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Mobile firms set for round 4 of price hike as chipset supply runs dry
A revival in consumer demand may have fired up the handsets market post-lockdown, but another round of price hike is now threatening to spoil the party. In a year, when the industry has already suffered due to shortage of components, hike in taxation rates and total loss of business for months, the latest trouble may take the sheen off the year-end glitter.
With supply of mobile chipsets running dry, manufacturers here are left with no option but to hike prices once again, making it the fourth round of increase in 2020.
Manufacturers are talking about raising handset prices by 5-10 per cent.
The sudden surge in demand for mobile handsets and supply-demand gap in the global market have upset the product-price equation for most leading companies. In the September quarter, for example, a record 54.3 million smartphones were shipped in — 17 per cent higher than last year’s numbers. Moreover, according to sources, a major global contract from Chinese equipment firm Huawei has widened the demand-supply gap further.
“Huawei has bought huge volumes of chipsets, more than a year’s order for them, recently. This has led to a severe supply crunch for chipsets in the international market,” a top executive of a leading handsets brand said.
According to another executive from a top tier brand, the Huawei order has significantly impacted the supply of chipsets for mid-level players as most of them have short-term contracts with suppliers. “Larger global players are somewhat immune to this crisis. But their supplies are impacted by 10-20 per cent as well,” he said.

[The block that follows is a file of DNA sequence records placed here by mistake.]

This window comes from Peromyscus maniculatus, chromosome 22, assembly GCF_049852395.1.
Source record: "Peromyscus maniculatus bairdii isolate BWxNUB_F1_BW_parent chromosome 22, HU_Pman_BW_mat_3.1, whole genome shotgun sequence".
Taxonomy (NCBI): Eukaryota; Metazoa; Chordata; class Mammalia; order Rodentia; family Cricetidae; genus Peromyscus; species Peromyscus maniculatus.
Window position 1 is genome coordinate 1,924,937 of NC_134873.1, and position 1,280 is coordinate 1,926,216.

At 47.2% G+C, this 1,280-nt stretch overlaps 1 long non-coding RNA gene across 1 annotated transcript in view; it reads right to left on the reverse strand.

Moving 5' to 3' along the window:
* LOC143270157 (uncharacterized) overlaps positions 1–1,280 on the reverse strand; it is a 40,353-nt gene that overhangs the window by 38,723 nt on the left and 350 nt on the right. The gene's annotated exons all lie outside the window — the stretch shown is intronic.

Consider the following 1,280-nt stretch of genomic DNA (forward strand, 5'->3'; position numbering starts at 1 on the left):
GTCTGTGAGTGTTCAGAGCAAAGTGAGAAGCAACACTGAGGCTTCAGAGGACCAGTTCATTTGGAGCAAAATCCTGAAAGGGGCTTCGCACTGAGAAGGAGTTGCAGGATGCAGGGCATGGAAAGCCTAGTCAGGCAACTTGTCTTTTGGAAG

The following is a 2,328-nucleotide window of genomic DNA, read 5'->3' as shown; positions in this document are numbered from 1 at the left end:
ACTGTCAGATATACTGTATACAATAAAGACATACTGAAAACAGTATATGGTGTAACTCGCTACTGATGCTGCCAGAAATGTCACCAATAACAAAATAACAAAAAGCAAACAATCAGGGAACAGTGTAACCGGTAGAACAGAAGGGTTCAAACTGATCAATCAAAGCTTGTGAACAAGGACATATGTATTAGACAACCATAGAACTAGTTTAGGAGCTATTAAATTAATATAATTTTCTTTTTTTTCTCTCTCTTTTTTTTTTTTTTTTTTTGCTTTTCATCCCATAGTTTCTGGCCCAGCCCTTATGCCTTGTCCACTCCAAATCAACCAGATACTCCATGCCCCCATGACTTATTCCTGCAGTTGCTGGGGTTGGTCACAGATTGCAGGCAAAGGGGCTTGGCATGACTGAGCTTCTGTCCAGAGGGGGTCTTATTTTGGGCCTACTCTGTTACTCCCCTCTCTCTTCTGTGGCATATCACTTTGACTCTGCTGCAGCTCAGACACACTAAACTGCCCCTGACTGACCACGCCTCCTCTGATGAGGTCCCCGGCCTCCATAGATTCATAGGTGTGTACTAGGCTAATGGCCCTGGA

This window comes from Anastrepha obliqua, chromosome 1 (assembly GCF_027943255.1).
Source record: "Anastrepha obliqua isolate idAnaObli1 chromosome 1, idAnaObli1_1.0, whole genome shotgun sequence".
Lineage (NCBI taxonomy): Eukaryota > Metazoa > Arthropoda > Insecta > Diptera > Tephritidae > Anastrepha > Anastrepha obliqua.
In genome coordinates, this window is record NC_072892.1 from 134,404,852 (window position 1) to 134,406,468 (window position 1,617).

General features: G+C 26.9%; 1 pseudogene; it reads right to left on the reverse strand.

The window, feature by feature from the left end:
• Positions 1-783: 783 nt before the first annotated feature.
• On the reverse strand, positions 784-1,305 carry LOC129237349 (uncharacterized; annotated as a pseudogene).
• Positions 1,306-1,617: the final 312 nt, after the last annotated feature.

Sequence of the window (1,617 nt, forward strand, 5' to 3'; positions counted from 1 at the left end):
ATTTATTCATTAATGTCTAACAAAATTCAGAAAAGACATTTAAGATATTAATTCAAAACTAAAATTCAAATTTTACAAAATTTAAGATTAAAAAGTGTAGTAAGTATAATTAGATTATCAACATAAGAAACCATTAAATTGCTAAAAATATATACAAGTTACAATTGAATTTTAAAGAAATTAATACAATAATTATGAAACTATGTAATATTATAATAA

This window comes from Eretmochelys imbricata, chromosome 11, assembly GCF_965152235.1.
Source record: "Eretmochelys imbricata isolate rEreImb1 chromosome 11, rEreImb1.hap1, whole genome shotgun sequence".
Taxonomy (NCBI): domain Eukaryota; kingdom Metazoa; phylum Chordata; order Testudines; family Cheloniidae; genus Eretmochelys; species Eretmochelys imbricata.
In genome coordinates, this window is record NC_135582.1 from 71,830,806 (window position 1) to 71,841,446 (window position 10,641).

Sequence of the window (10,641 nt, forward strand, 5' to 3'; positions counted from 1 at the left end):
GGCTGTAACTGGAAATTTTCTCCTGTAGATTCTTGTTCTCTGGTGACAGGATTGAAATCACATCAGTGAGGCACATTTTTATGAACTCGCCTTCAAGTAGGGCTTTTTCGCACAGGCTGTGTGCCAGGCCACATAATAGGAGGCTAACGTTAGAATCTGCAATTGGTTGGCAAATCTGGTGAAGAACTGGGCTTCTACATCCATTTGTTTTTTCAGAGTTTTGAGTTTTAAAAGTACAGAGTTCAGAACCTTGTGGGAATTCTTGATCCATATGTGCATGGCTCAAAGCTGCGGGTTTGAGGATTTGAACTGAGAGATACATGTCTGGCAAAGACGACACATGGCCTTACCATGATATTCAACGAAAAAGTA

This shortage of supply is now quite severe as the firm is only able to secure three per cent of the chipset requirements from suppliers. “As a result, we are now forced to purchase from spot market, where price is significantly higher,” one of the executives said.
Industry estimates suggest prices of chipsets have risen by 25-75 per cent in the spot market due to the supply crunch. This equals to rise in cost of manufacturing a handset by 8-20 per cent, depending on the category. Manufacturers, however, are planning to absorb a part of the rise in cost in fear of a demand slump and may hike prices by only up to 10 per cent.
The shortage in supply may continue for some time now, said Pankaj Mohindroo, chairman of Indian Cellular and Electronics Association (ICEA).
Typically, adding massive capacity takes more than a year of planning and execution. Moreover, large orders are catered only if placed three to four months ahead of actual delivery, said chip makers. This has further complicated the matter.
ICEA is now hoping that the situation may begin to improve early next year.
“I think we have already crossed the peak of the crisis and things will begin to ease a little by 2021,” said Mohindroo.
“It is unlikely that a company will hoard chips for too long because technology is changing fast… chips can age in a few quarters, turning them useless,” said an executive from a global chipset maker firm.
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